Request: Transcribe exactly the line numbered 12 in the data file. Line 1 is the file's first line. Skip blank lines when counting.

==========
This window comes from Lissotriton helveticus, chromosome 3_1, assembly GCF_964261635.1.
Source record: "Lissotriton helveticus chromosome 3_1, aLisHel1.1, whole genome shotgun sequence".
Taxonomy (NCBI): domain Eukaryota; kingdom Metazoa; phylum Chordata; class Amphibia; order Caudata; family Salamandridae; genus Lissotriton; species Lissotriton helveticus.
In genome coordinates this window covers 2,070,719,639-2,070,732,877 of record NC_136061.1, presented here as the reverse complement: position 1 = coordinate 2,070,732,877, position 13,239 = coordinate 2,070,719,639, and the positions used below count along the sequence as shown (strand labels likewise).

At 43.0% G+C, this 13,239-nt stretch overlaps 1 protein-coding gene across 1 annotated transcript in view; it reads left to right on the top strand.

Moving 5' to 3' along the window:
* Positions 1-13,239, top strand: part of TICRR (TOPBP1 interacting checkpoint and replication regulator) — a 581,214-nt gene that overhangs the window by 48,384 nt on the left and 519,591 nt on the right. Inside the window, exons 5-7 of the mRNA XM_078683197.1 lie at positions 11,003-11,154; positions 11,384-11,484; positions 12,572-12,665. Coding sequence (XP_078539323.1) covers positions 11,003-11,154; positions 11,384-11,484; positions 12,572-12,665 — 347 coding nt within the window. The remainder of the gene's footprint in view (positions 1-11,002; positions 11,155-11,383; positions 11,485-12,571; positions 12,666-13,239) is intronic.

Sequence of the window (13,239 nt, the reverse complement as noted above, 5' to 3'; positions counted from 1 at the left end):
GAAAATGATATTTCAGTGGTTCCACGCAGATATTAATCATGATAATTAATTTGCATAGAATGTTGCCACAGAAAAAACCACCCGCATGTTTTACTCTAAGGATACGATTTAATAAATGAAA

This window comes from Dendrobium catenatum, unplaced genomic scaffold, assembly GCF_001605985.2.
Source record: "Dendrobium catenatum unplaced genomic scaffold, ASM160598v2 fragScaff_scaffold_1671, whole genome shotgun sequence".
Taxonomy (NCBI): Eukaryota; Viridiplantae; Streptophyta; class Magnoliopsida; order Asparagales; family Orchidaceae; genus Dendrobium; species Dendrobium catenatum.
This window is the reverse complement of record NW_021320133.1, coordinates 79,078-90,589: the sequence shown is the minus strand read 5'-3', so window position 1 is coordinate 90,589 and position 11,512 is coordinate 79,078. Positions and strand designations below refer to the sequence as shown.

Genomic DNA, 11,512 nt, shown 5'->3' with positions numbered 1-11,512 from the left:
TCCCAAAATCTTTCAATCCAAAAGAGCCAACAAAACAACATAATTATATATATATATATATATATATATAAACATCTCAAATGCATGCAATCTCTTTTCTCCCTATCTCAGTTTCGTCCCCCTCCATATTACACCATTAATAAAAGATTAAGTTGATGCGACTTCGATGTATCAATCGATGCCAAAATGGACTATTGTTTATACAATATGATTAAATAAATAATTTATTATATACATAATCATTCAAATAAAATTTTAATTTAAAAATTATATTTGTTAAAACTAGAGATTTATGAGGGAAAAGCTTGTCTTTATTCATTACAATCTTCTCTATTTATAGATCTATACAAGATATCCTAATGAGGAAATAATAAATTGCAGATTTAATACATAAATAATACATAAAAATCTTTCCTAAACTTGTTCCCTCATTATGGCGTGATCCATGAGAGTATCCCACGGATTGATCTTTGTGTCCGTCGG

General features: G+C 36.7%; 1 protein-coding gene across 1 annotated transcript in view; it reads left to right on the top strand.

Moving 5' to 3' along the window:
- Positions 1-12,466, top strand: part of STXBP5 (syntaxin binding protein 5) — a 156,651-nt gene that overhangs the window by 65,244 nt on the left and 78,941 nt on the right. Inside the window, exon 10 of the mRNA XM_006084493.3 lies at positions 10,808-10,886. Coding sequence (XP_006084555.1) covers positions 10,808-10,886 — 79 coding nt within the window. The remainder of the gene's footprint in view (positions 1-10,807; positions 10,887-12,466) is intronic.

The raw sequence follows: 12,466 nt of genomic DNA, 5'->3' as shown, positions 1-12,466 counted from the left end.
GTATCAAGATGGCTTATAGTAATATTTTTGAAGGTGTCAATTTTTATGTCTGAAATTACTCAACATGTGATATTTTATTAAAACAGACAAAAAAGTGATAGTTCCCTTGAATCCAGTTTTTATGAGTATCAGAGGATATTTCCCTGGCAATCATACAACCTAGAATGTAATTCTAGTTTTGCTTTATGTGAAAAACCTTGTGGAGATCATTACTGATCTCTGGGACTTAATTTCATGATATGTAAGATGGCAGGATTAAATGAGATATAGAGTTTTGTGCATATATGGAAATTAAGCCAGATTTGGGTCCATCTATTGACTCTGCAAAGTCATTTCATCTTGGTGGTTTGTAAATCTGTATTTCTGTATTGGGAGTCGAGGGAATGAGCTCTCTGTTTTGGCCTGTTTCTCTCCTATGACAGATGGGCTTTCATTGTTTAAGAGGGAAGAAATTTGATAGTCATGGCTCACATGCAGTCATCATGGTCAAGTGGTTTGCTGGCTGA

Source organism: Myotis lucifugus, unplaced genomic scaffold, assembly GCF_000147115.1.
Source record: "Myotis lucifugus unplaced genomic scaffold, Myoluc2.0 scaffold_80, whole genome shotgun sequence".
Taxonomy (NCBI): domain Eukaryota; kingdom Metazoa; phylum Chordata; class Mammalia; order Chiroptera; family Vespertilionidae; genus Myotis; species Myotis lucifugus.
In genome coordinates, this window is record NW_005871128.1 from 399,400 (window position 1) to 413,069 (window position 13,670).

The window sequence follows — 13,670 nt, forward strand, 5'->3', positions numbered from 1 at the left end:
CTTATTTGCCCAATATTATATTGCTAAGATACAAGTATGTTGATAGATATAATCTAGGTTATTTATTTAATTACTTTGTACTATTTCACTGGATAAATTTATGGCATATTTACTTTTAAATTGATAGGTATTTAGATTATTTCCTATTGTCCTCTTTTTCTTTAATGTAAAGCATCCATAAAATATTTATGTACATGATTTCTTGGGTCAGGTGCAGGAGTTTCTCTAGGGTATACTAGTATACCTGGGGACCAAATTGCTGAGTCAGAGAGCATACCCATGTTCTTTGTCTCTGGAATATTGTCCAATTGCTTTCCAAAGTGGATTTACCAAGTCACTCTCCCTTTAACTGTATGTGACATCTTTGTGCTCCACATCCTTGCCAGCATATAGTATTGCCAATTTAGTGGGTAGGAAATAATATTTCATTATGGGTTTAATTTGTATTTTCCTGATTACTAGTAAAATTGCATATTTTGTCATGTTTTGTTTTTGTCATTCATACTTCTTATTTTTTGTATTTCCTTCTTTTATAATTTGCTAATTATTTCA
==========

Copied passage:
Taxonomy (NCBI): Eukaryota; Viridiplantae; Streptophyta; class Magnoliopsida; order Asparagales; family Orchidaceae; genus Dendrobium; species Dendrobium catenatum.